Source: NOAA

The book also points out the common mistake people make in judging whether or not climate is happening based on their local climate. Climate change models predict climate on a regional or larger scale.

How can a climate model be tested if it’s a prediction of a future that hasn’t happened yet? It’s tested against past data to see if it can reliably predict the present. If it can’t then the model is either modified and tested again or it’s discarded. If it can then it’s used to predict the future climate while tweaking one parameter, such as the amount of carbon dioxide in the air.

Changes in precipitation

Worldwide precipitation (rainfall) changes are expected to happen as a result of climate change. In fact this is a thing that the different climate models agree on very well.

The following is taken from the International Panel on Climate Change Climate Change 2007: Synthesis Report page 47. The caption under it in the report says “Relative changes in precipitation (in percent) for the period 2090-2099, relative to 1980-1999. Values are multi-model averages based on the SRES A1B scenario for December to February (left) and June to August (right). White areas are where less than 66% of the models agree in the sign of the change and stippled areas are where more than 90% of the models agree in the sign of the change. {WGI Figure 10.9, SPM}”.

Notice that the northern countries, the south and the band straddling the equator are expected to get more precipitation while the areas in between are expected to get less.

Permafrost changes and the resulting problems

I’ve long known that the permafrost in the north is melting. I was reassured to learn from this book that it will never completely melt. But enough will melt to cause problems and already is.

I recall seeing photos of pipelines run along areas of permafrost. The pipes were raised up off the ground and I never knew why. It turns out that’s to keep the pipes from heating up the ground and melting the permafrost near the top. If that permafrost melts then the soil becomes loose, even swampy, and the pipe no longer has a solid ground to support it. Joints may then break. But if the permafrost is melting anyway as a result of climate change then raising the pipe up no longer helps.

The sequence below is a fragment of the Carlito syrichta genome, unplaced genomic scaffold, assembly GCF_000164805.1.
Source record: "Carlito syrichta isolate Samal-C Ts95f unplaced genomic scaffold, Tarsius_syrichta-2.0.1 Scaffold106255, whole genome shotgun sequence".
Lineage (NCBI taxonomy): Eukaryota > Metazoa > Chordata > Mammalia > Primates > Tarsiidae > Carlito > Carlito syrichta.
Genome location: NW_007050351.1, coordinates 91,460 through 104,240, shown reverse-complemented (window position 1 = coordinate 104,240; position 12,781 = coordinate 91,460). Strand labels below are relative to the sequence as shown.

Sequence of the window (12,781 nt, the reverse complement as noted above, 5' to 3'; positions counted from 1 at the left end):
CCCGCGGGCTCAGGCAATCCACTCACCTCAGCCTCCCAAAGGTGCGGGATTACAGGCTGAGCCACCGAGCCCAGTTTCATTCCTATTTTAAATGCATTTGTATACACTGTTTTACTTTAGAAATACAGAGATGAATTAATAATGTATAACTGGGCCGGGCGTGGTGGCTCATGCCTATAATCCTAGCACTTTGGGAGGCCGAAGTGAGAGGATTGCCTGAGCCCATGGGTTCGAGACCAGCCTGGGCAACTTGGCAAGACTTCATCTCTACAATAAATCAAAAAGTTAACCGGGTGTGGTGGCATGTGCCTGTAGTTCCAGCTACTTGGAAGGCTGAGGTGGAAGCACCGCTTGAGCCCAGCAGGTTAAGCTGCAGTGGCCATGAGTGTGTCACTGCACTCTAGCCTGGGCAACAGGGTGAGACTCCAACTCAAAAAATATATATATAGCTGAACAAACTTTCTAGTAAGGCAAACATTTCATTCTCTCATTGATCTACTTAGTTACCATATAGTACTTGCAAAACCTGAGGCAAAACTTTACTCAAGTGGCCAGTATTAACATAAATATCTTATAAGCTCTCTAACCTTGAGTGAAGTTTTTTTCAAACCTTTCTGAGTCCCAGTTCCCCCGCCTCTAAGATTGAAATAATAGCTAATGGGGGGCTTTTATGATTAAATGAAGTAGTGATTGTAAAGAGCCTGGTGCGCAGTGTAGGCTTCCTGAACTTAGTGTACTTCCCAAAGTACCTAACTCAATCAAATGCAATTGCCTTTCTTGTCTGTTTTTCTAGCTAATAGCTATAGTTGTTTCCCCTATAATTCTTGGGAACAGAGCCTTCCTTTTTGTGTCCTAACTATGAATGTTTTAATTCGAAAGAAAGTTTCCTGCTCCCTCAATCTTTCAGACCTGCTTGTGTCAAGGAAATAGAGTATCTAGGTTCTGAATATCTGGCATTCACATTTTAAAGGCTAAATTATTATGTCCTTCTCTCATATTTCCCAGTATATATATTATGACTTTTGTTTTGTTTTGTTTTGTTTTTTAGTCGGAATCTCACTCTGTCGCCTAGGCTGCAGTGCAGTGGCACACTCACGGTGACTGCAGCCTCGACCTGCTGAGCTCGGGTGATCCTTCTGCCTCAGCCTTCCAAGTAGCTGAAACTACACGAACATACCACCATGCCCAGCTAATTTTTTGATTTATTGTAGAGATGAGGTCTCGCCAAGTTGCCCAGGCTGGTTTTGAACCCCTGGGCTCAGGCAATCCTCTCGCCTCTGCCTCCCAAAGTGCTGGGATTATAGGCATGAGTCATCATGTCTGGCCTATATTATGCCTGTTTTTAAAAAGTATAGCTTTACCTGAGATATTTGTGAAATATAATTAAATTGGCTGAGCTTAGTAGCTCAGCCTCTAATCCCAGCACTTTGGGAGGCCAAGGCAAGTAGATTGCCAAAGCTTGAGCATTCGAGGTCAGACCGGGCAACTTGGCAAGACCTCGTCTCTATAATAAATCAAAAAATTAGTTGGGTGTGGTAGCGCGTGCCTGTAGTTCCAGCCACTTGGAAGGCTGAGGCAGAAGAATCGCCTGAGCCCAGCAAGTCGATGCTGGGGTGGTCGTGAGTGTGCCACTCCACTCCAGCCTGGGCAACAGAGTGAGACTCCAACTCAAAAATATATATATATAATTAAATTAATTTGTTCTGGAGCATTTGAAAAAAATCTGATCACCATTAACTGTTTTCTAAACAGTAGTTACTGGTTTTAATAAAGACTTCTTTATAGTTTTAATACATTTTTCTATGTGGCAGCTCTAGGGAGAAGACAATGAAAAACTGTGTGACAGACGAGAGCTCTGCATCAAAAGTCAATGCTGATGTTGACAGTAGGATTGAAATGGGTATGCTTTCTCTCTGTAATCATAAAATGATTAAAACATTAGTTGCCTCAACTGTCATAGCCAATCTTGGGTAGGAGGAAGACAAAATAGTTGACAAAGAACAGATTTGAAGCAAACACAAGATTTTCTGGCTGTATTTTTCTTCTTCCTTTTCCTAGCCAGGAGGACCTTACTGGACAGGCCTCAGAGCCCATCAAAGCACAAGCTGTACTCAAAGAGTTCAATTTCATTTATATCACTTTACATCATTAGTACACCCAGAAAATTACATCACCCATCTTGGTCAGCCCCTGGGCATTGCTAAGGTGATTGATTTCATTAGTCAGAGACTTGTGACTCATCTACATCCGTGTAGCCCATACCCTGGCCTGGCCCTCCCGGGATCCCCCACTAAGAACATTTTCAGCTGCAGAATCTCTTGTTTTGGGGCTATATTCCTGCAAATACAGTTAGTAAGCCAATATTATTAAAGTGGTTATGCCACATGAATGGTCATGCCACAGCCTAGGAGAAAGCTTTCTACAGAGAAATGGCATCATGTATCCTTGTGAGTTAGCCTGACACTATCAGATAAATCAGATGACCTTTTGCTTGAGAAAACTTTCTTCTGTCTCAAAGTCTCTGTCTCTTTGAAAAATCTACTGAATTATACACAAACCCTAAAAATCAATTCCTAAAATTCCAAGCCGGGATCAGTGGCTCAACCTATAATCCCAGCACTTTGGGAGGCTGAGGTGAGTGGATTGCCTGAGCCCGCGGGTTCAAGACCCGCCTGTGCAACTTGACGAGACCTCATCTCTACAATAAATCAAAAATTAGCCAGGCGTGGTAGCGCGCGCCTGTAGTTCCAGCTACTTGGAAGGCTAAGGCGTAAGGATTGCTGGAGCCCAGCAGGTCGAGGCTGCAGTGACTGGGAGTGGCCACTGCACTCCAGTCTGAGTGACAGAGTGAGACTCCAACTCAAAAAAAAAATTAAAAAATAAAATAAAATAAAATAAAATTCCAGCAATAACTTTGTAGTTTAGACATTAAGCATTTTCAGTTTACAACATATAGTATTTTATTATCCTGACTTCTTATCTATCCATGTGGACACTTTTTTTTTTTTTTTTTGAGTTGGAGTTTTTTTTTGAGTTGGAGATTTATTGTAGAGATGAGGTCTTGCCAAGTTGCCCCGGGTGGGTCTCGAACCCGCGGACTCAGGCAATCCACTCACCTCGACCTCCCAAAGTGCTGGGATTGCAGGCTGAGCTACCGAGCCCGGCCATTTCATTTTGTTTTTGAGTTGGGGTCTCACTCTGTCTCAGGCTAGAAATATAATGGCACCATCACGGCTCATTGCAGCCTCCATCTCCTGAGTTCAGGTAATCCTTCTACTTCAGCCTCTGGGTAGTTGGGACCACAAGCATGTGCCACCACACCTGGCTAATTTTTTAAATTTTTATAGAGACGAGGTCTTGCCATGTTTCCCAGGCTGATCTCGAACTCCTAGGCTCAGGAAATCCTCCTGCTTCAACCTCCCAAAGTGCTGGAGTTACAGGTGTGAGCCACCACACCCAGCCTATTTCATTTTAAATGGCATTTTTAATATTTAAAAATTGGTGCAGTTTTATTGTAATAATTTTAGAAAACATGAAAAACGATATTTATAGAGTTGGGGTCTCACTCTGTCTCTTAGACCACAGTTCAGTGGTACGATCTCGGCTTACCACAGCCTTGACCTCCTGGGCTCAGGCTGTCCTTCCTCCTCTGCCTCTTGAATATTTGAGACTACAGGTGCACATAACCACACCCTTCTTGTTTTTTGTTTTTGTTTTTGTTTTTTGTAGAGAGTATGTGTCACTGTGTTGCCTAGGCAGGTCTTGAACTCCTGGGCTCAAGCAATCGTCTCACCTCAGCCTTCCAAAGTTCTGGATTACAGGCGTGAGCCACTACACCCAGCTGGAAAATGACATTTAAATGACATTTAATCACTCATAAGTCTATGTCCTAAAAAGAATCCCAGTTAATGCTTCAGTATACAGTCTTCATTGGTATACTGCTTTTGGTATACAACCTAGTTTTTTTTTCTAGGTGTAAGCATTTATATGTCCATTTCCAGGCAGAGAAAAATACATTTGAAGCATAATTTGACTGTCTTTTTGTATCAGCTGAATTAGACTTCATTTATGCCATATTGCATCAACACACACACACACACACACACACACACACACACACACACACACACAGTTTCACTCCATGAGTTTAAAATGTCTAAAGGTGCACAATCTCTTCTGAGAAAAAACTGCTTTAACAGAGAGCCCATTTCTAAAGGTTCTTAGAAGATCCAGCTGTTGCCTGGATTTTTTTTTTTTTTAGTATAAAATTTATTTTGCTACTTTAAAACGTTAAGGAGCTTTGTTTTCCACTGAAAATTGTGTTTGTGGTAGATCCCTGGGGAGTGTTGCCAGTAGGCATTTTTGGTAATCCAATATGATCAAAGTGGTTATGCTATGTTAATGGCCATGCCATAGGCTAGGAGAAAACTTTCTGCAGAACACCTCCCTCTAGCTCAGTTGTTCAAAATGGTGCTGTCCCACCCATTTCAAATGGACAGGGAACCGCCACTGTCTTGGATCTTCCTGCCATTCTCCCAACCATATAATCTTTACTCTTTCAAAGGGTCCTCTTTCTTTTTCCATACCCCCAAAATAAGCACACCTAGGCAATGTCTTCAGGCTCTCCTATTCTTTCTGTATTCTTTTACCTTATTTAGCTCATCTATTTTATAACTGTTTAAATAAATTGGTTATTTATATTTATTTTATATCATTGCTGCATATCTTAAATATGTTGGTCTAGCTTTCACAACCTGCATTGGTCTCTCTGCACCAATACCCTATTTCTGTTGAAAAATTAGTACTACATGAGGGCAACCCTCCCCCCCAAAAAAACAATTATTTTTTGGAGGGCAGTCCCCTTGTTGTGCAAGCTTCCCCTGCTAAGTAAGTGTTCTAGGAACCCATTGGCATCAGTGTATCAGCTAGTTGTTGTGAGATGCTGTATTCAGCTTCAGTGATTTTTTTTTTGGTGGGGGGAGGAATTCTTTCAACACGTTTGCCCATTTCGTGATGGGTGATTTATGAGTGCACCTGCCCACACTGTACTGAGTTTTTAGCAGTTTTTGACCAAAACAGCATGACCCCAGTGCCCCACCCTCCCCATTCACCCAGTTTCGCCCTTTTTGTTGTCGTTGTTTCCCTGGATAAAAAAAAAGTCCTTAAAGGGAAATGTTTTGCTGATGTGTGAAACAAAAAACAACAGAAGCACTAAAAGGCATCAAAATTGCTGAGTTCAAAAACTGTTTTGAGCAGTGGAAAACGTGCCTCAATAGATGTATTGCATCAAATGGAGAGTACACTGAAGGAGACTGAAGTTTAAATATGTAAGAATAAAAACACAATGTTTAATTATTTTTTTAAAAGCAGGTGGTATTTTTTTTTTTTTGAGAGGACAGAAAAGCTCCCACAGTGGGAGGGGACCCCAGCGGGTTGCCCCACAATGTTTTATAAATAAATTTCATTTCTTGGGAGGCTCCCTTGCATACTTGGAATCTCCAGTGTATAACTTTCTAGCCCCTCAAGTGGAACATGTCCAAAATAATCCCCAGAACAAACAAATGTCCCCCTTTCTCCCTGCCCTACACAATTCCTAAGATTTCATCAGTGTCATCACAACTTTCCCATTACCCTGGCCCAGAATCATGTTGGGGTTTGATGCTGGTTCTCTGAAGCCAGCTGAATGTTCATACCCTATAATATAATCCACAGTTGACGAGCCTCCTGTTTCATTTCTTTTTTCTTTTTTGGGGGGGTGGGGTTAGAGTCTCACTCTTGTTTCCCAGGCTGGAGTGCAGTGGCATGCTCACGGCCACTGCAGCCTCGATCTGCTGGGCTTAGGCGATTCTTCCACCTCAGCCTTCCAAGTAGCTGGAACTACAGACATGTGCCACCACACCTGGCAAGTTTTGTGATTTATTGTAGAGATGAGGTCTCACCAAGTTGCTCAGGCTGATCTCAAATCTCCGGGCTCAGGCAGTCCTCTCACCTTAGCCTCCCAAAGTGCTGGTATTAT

I’ve also long known that that permafrost contains methane but what I didn’t know was where that methane comes from. The methane is in the form of frozen dead organic matter. When the permafrost melts, that organic matter decays just as food taken out of your freezer and left too long on a table decays. That decay is a result of microbes eating away at it and methane is released as a byproduct. Methane is a worse greenhouse gas than carbon dioxide.

Shortening ice road seasons

It’s become common knowledge that for many northern communities, the only roads to them are temporary roads across frozen lakes that are frozen for only so many months of the year. One side effect of climate change that’s pointed out in this book is that the period of time for which those lakes are frozen is getting shorter and shorter. This also affects some mining concerns in the north that require the ice roads to be available for a minimum length of time for their businesses to be viable.

Melting arctic ice

You’ve probably heard that the arctic ice is melting more and more each year. Some of the ice never melts and never will melt but the amount of that permanent ice has been lessening at an alarming rate over the past decades. The non-permanent ice actually refreezes each winter but the thickness and extent of it is lessening. The following diagram shows the minimum extent of sea ice during selected years.

Source: NASA

One key thing the ice does is reflect sunlight back to space. With less ice there is less of this reflecting area. The exposed ocean water is dark and absorbs the sunlight, converting it to heat. That’s why the ice is vanishing at an alarming rate, it’s a feedback effect. The more ice that melts, the more dark area there is to create heat, and the more heat there is, the more ice melts.

You’ve probably also heard that there’s oil and other resources under that melting ice and that countries are vying for it. This is true but what’s not true is that there’s any military buildup or future conflicts that will result. In 2007 two Russian subs were lowered under the North Polar ice and planted a flag but this was just a stunt performed by private companies.

In fact there is a UN agreement and process called UNCLOS (United Nations Convention on the Law of the Sea) which all NORC countries adhere to and are using to determine which areas fall under their respective jurisdictions. This process is not yet complete but is a peaceful one that will be completed conflict free.